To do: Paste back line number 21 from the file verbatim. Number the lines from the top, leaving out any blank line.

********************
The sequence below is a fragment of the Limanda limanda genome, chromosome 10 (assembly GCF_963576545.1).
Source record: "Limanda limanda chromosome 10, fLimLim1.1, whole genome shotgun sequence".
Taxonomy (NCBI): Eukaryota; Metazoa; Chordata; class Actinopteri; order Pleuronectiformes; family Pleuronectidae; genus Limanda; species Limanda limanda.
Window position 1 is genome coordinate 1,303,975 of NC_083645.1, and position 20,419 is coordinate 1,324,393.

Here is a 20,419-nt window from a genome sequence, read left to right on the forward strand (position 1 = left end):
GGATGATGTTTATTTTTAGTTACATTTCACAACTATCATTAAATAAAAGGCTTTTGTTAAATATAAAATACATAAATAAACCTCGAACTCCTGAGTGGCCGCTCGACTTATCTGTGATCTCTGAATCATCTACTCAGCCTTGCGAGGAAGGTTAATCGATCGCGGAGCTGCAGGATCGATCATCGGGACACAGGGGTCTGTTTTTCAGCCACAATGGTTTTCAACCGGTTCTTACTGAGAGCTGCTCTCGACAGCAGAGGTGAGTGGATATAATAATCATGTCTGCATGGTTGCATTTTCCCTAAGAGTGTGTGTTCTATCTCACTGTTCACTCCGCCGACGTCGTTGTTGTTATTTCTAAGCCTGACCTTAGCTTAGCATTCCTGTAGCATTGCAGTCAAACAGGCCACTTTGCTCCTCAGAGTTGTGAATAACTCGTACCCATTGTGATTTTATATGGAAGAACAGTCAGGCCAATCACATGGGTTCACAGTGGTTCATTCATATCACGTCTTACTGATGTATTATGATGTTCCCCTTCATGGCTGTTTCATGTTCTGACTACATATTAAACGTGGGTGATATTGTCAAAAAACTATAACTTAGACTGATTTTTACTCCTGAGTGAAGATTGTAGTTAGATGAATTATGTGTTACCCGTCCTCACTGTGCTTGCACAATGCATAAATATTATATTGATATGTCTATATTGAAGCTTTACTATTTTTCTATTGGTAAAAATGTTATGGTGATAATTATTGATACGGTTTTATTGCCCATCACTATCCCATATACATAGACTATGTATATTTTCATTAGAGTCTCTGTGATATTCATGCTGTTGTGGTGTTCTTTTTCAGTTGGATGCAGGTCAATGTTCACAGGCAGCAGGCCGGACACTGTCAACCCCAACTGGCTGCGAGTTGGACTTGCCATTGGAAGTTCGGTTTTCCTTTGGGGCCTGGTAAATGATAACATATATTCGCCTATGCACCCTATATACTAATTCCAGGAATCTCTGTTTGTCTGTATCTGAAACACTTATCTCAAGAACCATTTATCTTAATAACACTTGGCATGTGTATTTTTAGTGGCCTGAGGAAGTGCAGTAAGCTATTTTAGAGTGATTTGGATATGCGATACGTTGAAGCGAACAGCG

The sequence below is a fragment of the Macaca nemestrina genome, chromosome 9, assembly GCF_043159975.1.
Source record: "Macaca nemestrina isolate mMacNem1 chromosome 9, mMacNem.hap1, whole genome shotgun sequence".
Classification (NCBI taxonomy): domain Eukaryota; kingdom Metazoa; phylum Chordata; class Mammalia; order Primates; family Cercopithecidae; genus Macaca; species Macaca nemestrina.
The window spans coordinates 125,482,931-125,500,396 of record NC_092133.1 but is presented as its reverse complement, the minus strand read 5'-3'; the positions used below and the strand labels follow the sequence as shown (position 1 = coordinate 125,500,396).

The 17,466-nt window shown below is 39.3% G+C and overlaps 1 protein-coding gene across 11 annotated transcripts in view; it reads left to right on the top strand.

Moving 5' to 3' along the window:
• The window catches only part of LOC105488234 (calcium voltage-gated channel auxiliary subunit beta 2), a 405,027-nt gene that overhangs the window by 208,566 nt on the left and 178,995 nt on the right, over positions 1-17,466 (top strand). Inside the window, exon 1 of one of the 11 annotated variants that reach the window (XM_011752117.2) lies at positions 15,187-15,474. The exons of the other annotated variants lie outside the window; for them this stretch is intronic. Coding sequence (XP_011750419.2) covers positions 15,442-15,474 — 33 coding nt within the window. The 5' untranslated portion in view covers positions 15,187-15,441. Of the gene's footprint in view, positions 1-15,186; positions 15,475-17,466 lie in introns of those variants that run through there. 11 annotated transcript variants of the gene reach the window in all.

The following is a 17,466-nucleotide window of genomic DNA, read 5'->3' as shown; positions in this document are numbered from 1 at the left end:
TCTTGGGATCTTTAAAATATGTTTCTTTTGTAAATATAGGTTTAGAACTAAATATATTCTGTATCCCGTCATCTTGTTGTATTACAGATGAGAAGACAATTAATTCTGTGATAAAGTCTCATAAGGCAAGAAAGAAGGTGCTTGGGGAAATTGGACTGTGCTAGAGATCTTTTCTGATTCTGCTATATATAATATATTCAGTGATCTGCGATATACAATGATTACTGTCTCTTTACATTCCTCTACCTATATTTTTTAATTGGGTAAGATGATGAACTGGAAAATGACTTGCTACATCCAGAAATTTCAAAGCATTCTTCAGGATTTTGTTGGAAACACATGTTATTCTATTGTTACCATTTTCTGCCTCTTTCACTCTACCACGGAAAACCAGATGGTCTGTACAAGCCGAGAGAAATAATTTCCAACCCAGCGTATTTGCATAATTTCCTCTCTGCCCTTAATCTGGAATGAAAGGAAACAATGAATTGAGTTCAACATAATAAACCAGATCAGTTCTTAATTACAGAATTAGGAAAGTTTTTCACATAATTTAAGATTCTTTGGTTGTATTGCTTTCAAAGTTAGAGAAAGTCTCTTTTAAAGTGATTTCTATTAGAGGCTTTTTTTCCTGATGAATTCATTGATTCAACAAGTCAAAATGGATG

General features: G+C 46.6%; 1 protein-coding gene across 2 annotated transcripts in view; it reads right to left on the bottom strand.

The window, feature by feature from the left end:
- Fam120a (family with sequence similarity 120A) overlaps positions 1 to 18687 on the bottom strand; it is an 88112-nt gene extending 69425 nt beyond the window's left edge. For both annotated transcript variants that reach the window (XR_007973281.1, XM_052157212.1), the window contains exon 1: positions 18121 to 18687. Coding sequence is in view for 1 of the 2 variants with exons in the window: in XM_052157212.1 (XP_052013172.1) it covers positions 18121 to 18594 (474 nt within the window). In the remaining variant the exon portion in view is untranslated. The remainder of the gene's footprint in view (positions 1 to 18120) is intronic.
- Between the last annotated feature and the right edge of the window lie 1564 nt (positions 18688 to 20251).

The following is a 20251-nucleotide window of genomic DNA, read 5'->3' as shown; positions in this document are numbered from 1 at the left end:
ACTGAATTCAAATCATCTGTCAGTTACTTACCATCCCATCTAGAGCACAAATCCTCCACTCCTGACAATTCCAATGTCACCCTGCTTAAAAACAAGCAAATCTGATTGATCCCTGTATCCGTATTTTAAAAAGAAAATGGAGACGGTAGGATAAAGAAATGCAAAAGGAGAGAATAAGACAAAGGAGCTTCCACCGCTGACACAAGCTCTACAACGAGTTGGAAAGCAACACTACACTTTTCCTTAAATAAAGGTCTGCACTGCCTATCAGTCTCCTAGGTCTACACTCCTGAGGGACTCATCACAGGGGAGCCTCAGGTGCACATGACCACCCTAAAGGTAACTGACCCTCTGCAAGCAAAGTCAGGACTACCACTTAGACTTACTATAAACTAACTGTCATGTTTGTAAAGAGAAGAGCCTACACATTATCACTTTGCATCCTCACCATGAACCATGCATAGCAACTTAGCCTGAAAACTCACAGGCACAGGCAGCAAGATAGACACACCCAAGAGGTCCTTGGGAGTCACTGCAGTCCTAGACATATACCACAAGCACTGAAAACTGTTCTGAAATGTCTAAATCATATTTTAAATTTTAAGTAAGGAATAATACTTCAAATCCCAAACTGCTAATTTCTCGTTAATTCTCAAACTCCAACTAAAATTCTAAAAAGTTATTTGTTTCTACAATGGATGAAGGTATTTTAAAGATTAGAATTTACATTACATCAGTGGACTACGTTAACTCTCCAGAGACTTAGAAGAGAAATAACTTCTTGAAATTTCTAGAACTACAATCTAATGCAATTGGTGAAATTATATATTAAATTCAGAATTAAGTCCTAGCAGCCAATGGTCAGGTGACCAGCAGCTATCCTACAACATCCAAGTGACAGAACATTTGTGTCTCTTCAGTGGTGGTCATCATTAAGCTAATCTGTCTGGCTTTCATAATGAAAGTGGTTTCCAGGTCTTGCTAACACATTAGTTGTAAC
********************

ACTGAATTCAAATCATCTGTCAGTTACTTACCATCCCATCTAGAGCACAAATCCTCCACTCCTGACAATTCCAATGTCACCCTGCTTAAAAACAAGCAAATCTGATTGATCCCTGTATCCGTATTTTAAAAAGAAAATGGAGACGGTAGGATAAAGAAATGCAAAAGGAGAGAATAAGACAAAGGAGCTTCCACCGCTGACACAAGCTCTACAACGAGTTGGAAAGCAACACTACACTTTTCCTTAAATAAAGGTCTGCACTGCCTATCAGTCTCCTAGGTCTACACTCCTGAGGGACTCATCACAGGGGAGCCTCAGGTGCACATGACCACCCTAAAGGTAACTGACCCTCTGCAAGCAAAGTCAGGACTACCACTTAGACTTACTATAAACTAACTGTCATGTTTGTAAAGAGAAGAGCCTACACATTATCACTTTGCATCCTCACCATGAACCATGCATAGCAACTTAGCCTGAAAACTCACAGGCACAGGCAGCAAGATAGACACACCCAAGAGGTCCTTGGGAGTCACTGCAGTCCTAGACATATACCACAAGCACTGAAAACTGTTCTGAAATGTCTAAATCATATTTTAAATTTTAAGTAAGGAATAATACTTCAAATCCCAAACTGCTAATTTCTCGTTAATTCTCAAACTCCAACTAAAATTCTAAAAAGTTATTTGTTTCTACAATGGATGAAGGTATTTTAAAGATTAGAATTTACATTACATCAGTGGACTACGTTAACTCTCCAGAGACTTAGAAGAGAAATAACTTCTTGAAATTTCTAGAACTACAATCTAATGCAATTGGTGAAATTATATATTAAATTCAGAATTAAGTCCTAGCAGCCAATGGTCAGGTGACCAGCAGCTATCCTACAACATCCAAGTGACAGAACATTTGTGTCTCTTCAGTGGTGGTCATCATTAAGCTAATCTGTCTGGCTTTCATAATGAAAGTGGTTTCCAGGTCTTGCTAACACATTAGTTGTAAC